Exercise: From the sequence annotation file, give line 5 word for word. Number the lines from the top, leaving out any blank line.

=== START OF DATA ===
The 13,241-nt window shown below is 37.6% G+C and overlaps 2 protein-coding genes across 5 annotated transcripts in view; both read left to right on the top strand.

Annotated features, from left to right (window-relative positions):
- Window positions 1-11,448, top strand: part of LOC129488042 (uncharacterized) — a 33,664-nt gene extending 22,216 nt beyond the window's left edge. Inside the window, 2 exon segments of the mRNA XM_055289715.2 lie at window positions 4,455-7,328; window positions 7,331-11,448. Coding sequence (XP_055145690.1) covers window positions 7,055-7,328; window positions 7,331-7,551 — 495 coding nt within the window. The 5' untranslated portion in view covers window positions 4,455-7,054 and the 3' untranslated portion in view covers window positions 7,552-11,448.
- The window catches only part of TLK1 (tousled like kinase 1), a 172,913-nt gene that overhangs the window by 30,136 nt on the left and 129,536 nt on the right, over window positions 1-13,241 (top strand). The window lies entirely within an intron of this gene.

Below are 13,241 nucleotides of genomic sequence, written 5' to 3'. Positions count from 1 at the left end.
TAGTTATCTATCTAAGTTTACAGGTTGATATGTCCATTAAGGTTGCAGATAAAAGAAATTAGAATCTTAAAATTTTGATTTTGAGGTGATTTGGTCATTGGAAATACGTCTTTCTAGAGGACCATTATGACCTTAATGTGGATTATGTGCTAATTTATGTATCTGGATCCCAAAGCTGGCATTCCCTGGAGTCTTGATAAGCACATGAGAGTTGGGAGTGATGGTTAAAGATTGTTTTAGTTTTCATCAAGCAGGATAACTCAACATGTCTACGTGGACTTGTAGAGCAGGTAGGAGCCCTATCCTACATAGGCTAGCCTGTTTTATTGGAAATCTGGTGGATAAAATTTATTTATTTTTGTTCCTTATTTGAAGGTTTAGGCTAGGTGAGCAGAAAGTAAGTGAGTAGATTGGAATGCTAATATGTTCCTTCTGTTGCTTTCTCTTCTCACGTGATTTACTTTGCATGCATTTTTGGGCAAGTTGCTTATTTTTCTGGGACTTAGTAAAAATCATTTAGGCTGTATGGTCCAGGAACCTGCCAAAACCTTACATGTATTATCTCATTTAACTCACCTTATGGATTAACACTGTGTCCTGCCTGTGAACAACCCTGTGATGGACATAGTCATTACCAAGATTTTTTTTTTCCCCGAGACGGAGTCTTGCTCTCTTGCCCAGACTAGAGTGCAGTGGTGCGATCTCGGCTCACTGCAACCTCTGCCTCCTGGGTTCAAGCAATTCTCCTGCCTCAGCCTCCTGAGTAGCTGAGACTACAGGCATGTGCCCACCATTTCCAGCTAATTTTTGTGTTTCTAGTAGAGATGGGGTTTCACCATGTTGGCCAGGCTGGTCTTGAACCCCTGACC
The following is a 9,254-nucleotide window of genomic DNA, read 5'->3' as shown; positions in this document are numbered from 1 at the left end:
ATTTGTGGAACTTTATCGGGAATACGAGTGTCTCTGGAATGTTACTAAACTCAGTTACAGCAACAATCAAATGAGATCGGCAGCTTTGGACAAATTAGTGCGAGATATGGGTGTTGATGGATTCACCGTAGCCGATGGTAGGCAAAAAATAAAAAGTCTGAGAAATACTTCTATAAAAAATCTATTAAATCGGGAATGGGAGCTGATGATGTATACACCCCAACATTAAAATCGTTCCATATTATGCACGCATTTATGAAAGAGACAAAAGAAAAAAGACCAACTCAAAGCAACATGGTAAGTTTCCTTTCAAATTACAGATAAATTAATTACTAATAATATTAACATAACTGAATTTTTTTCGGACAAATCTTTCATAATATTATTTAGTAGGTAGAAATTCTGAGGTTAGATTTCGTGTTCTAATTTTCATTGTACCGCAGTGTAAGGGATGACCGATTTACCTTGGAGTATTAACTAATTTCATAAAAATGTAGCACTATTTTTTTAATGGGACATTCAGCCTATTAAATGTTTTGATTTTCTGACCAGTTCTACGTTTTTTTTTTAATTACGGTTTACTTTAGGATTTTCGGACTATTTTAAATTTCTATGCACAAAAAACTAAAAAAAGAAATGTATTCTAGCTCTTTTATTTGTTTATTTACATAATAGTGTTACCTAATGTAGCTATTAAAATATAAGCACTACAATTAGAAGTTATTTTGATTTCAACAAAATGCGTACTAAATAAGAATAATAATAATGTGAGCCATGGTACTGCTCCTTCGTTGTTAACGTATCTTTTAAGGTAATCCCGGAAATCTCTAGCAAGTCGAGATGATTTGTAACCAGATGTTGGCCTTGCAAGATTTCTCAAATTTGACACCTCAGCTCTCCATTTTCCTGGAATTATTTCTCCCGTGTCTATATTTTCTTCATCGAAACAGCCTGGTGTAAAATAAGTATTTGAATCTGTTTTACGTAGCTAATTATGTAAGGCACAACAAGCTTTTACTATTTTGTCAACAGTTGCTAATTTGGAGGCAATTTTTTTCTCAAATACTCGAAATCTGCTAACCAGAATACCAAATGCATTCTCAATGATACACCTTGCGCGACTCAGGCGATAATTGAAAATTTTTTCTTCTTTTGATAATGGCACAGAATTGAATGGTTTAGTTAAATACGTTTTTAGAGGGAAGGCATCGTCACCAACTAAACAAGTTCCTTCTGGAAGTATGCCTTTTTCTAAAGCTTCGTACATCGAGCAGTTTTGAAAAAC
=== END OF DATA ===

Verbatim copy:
Below are 13,241 nucleotides of genomic sequence, written 5' to 3'. Positions count from 1 at the left end.